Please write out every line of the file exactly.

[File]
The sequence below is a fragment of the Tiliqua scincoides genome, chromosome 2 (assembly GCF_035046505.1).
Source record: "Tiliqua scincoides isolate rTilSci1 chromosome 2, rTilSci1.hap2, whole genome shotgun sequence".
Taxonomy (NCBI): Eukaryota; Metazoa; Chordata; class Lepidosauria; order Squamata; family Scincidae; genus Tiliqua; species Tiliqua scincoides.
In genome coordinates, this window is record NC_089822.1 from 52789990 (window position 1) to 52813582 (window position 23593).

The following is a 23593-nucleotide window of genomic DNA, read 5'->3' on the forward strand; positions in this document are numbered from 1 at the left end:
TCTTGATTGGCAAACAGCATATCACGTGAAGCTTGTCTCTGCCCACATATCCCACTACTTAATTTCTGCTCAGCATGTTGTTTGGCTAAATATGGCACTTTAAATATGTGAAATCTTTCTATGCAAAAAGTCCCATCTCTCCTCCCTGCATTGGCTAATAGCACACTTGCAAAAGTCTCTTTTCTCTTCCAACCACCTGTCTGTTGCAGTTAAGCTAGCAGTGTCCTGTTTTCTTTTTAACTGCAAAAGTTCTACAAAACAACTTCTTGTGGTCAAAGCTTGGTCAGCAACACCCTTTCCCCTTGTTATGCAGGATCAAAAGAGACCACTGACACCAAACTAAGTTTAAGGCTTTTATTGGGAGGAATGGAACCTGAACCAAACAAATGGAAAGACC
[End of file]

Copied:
The sequence below is a fragment of the Tiliqua scincoides genome, chromosome 2 (assembly GCF_035046505.1).
Source record: "Tiliqua scincoides isolate rTilSci1 chromosome 2, rTilSci1.hap2, whole genome shotgun sequence".
Taxonomy (NCBI): Eukaryota; Metazoa; Chordata; class Lepidosauria; order Squamata; family Scincidae; genus Tiliqua; species Tiliqua scincoides.
In genome coordinates, this window is record NC_089822.1 from 52789990 (window position 1) to 52813582 (window position 23593).

The following is a 23593-nucleotide window of genomic DNA, read 5'->3' on the forward strand; positions in this document are numbered from 1 at the left end:
TCTTGATTGGCAAACAGCATATCACGTGAAGCTTGTCTCTGCCCACATATCCCACTACTTAATTTCTGCTCAGCATGTTGTTTGGCTAAATATGGCACTTTAAATATGTGAAATCTTTCTATGCAAAAAGTCCCATCTCTCCTCCCTGCATTGGCTAATAGCACACTTGCAAAAGTCTCTTTTCTCTTCCAACCACCTGTCTGTTGCAGTTAAGCTAGCAGTGTCCTGTTTTCTTTTTAACTGCAAAAGTTCTACAAAACAACTTCTTGTGGTCAAAGCTTGGTCAGCAACACCCTTTCCCCTTGTTATGCAGGATCAAAAGAGACCACTGACACCAAACTAAGTTTAAGGCTTTTATTGGGAGGAATGGAACCTGAACCAAACAAATGGAAAGACC